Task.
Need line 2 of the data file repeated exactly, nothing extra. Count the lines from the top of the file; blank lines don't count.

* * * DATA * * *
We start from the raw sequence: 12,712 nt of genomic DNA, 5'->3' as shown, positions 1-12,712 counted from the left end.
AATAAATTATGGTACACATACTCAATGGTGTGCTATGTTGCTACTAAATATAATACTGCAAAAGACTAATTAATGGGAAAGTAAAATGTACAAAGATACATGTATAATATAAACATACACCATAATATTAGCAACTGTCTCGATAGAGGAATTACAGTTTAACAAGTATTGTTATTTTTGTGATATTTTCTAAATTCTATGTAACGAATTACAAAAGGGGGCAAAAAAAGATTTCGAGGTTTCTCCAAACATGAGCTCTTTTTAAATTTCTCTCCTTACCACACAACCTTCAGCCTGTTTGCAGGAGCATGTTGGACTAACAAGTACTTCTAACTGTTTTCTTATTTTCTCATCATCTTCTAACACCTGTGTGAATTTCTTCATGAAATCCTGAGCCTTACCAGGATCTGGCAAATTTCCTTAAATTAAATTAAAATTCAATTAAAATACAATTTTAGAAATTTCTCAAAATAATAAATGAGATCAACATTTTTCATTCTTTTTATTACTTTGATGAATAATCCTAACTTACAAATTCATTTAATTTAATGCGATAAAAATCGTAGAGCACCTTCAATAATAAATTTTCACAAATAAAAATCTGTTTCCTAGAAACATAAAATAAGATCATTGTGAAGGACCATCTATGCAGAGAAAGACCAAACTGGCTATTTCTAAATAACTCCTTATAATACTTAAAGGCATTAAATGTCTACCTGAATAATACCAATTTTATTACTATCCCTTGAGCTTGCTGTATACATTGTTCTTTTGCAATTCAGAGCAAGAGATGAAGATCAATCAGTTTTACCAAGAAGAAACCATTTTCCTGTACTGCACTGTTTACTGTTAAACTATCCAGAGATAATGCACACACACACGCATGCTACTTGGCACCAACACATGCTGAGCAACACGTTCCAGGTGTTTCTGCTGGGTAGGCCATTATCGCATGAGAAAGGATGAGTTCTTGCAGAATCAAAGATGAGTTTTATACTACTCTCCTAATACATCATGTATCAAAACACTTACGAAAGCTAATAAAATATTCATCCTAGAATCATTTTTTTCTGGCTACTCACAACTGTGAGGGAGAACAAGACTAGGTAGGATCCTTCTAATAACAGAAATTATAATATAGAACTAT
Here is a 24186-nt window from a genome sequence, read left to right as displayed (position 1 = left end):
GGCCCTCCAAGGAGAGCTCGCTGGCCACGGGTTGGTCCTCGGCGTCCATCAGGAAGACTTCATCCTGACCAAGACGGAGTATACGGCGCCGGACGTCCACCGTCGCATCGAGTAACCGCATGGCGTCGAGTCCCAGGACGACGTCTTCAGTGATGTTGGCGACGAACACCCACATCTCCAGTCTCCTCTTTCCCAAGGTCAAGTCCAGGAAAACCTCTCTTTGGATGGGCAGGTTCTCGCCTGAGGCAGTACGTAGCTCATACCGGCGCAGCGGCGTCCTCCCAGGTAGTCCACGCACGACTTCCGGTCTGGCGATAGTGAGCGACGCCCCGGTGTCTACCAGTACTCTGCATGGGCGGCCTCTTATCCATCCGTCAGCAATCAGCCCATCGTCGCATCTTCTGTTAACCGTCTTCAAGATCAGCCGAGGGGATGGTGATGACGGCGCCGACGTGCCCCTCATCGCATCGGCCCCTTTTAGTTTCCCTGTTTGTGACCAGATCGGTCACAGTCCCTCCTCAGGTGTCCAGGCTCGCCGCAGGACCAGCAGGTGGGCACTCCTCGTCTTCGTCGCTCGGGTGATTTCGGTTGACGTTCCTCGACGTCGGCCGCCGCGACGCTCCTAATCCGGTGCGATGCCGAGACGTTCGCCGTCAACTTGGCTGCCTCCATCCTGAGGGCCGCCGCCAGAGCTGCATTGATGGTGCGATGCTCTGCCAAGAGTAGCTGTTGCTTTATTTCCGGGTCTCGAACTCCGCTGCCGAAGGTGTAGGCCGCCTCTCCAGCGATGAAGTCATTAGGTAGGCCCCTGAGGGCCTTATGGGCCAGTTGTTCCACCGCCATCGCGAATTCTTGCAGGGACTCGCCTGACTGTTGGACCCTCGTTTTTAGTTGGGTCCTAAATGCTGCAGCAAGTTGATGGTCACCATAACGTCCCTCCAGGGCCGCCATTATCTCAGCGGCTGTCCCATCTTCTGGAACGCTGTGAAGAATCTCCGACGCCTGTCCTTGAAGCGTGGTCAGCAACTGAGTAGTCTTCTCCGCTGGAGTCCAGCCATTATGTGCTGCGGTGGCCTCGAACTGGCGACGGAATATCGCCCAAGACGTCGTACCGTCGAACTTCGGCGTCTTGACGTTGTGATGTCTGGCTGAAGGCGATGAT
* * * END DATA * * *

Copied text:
AATAAATTATGGTACACATACTCAATGGTGTGCTATGTTGCTACTAAATATAATACTGCAAAAGACTAATTAATGGGAAAGTAAAATGTACAAAGATACATGTATAATATAAACATACACCATAATATTAGCAACTGTCTCGATAGAGGAATTACAGTTTAACAAGTATTGTTATTTTTGTGATATTTTCTAAATTCTATGTAACGAATTACAAAAGGGGGCAAAAAAAGATTTCGAGGTTTCTCCAAACATGAGCTCTTTTTAAATTTCTCTCCTTACCACACAACCTTCAGCCTGTTTGCAGGAGCATGTTGGACTAACAAGTACTTCTAACTGTTTTCTTATTTTCTCATCATCTTCTAACACCTGTGTGAATTTCTTCATGAAATCCTGAGCCTTACCAGGATCTGGCAAATTTCCTTAAATTAAATTAAAATTCAATTAAAATACAATTTTAGAAATTTCTCAAAATAATAAATGAGATCAACATTTTTCATTCTTTTTATTACTTTGATGAATAATCCTAACTTACAAATTCATTTAATTTAATGCGATAAAAATCGTAGAGCACCTTCAATAATAAATTTTCACAAATAAAAATCTGTTTCCTAGAAACATAAAATAAGATCATTGTGAAGGACCATCTATGCAGAGAAAGACCAAACTGGCTATTTCTAAATAACTCCTTATAATACTTAAAGGCATTAAATGTCTACCTGAATAATACCAATTTTATTACTATCCCTTGAGCTTGCTGTATACATTGTTCTTTTGCAATTCAGAGCAAGAGATGAAGATCAATCAGTTTTACCAAGAAGAAACCATTTTCCTGTACTGCACTGTTTACTGTTAAACTATCCAGAGATAATGCACACACACACGCATGCTACTTGGCACCAACACATGCTGAGCAACACGTTCCAGGTGTTTCTGCTGGGTAGGCCATTATCGCATGAGAAAGGATGAGTTCTTGCAGAATCAAAGATGAGTTTTATACTACTCTCCTAATACATCATGTATCAAAACACTTACGAAAGCTAATAAAATATTCATCCTAGAATCATTTTTTTCTGGCTACTCACAACTGTGAGGGAGAACAAGACTAGGTAGGATCCTTCTAATAACAGAAATTATAATATAGAACTAT